Grenfell: The British Safety Council voices its concerns in response to the Hackitt Review

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David Parr, policy and technical director at the British Safety Council, examines the final recommendations of the Hackitt Review into fire safety and building regulations

On 14 June 2017, a catastrophic fire at Grenfell Tower in London claimed the lives of 71 people and deprived hundreds of others of their homes and possessions. The impact was felt across the world and the government committed to urgent action to ensure that such a tragic event would not happen again.

The British Safety Council welcomed the publication of the final report resulting from the inquiry led by Dame Judith Hackitt: Building a Safer Future, Independent Review of Building Regulations & Fire Safety.

Throughout the report, recommendations draw on principles established under the Health & Safety at Work Act. We welcome this approach and encourage the government to extrapolate this effective and proven regime to inform the developing theme of residents’ safety. We feel that the adoption of a risk-based goal setting model is entirely appropriate and will underpin proportionality and flexibility in the regime.

Although we appreciate that it is sensible to roll out any new regime gradually, and that high-rise residential buildings represent the area of greatest risk, we urge the government to set an ambitious timeline for a second phase of work that will extend the scope to cover other multi-occupied residential buildings, particularly those housing vulnerable individuals, and to institutional buildings.

Ultimately, we would like to see the proposed regime extended to apply proportionately and consistently across all types of buildings.

The British Safety Council welcomed several of the report’s recommendations including:

  • The establishment of a joint competent authority (JCA) to oversee fire and building safety.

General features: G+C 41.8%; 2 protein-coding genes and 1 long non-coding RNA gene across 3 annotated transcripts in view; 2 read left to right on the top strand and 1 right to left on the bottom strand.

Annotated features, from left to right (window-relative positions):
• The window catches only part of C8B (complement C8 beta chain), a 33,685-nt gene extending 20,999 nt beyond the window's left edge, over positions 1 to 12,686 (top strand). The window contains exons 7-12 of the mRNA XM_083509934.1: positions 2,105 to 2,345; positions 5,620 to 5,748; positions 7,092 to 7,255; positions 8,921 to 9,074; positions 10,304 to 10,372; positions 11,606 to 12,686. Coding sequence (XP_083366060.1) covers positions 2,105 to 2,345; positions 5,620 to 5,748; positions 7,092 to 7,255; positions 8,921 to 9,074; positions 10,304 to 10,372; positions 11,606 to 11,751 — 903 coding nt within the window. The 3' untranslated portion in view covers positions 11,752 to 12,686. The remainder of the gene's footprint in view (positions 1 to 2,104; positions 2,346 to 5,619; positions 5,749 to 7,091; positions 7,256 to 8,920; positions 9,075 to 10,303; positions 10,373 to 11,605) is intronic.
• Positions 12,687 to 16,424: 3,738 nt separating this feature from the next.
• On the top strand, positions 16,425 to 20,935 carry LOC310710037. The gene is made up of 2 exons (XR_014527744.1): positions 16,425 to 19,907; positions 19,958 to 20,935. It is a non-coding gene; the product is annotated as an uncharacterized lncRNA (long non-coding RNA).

• Application of a systems-based approach to the safety of buildings throughout their whole lifecycle.
  • Consideration of fire prevention at every stage of design, and a layered approach to protection.
  • Application of the outcome-based model for building safety. It promotes flexibility, proportionality and adaptability in the regulatory framework.
  • Identification of duty-holders at each stage of the building lifecycle, together with their associated responsibilities and accountabilities.
  • Extension of the regime to cover operation and maintenance as well as design and construction of buildings.
  • Strengthening of the sanctions regime as part of the new framework and support application of a model similar to that set out in the Health & Safety at Work Act.
  • The call for a digital record to serve as a lifelong log for each building, acting as a single point of assured building-related information.
  • The proposal for interaction with international building safety groups.

At the same time, however, the British Safety Council had concerns regarding the following issues:

Regulatory framework

We are concerned about the practicalities of the proposed establishment of a joint competent authority (JCA) to oversee fire and building safety. This would require collaborative working across three separate regulatory functions and three responsible government departments when resources are already somewhat limited.

We are also concerned about the proposed funding through a cost-recovery programme. There is a widespread feeling that the HSE’s fee for intervention programme has significantly changed relationships with duty holders and fundamentally damaged a proactive approach to regulation. We accept that a source of funding will be required for the new body but urge government to consider direct funding rather than cost recovery in order to expedite implementation.

Design, construction and refurbishment